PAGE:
2013 World Chess Championship: An Unnecessary Check Cost Anand the Loss!
Carlsen-Anand 1-0 in Game Five
Finally we are tingling with some excitement in this match that got started off so terribly.
Here is the fatal mistake that cost Anand the first loss in the match.
At the after game press conference Anand pointed at 34…Rd4 as losing the game. Yet, looks like it wasn’t so. Here is the analysis from Russian sources (http://chess-news.ru/node/
Strange, unexplainable check. Position was held easily after 45…Ra1. For example, 46.Bg8+ Kc6 47.Bxb3 Rxa3 48.Rxh4 Rxb3+ 49.Kc2 Rb4.
“Sure its easier for us who are sitting at home without the pressure, but 45…Ra1 seemed very natural and intuitive,” –GM Nakamura on his @GMHikaru Twitter account.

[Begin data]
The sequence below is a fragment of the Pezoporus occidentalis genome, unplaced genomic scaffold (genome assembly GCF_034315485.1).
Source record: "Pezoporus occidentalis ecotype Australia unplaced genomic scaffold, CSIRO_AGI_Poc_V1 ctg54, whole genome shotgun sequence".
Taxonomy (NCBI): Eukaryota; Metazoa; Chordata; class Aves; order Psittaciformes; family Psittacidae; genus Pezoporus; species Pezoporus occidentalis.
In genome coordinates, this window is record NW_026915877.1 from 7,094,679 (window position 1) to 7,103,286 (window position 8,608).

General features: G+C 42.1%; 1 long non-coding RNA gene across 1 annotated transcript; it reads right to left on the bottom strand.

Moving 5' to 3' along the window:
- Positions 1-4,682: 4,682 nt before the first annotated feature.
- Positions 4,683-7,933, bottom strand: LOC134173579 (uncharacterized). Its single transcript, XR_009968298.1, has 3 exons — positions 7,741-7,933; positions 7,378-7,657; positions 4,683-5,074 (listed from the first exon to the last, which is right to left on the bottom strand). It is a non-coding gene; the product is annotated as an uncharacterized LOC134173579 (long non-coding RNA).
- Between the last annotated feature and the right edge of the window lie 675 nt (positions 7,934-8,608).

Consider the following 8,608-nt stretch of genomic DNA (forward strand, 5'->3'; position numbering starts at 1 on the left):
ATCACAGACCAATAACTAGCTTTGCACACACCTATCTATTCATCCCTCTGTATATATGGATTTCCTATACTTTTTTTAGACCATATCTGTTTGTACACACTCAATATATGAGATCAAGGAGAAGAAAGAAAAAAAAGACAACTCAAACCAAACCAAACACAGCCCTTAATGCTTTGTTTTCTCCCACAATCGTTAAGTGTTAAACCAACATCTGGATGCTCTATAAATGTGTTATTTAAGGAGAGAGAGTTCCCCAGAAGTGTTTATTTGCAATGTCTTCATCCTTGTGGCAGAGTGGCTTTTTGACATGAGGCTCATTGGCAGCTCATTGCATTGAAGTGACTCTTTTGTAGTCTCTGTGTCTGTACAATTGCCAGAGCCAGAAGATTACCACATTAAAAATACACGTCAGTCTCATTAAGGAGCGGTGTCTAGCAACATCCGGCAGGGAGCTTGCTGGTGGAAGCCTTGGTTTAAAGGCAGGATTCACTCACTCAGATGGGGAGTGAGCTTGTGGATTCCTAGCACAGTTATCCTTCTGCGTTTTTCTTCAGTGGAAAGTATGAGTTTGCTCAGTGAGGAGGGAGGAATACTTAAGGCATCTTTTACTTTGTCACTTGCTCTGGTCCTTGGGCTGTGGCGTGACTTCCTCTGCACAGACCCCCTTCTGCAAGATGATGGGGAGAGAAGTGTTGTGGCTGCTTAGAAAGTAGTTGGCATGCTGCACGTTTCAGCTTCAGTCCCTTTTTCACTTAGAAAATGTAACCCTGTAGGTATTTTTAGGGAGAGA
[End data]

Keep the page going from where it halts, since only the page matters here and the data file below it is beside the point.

Now White has a significant advantage that may already be decisive, or close to it.
46…Rg1 47.Bg8+ Kc6?
And this is now a complete capitulation. Some practical chances retained with 47…Kd4!, and White has still chances to slip: 48.Bxb3? axb3 49.Rxh4+ Kd3!! and draw with the king activation Anand brilliantly demonstrated yesterday. 50.Kxb3 Rb1+! Another necessary move. 51.Ka4 c4.
But instead of immediately trading bishops, White, of course, could play stronger: 48.Rxh4+! Kd3 49.Rg4 Bxg8 50.Rxg8, and Black is in difficulties. For example, 48…Re1 51.Rd8+ Ke4 52.e6 Kf5 53.Rf8+ Kg6 54.Kc3 Rxe6 55.Kc4 Rb6 56.Rg8+ Kh6 57.Kxc5 Rb3 58.Rg3.
Carlsen doesn’t leave any more chances.
48…Kd7 49.Bxb3 axb3 50.Kxb3 Rxg2 51.Rxh4 Ke6 52.a4 Kxe5 53.a5 Kd6 54.Rh7 Kd5 55.a6 c4+ 56.Kc3 Ra2 57.a7 Kc5 58.h4 1-0
With seven games to go in the 12 games match, Carlsen now leads 3-2.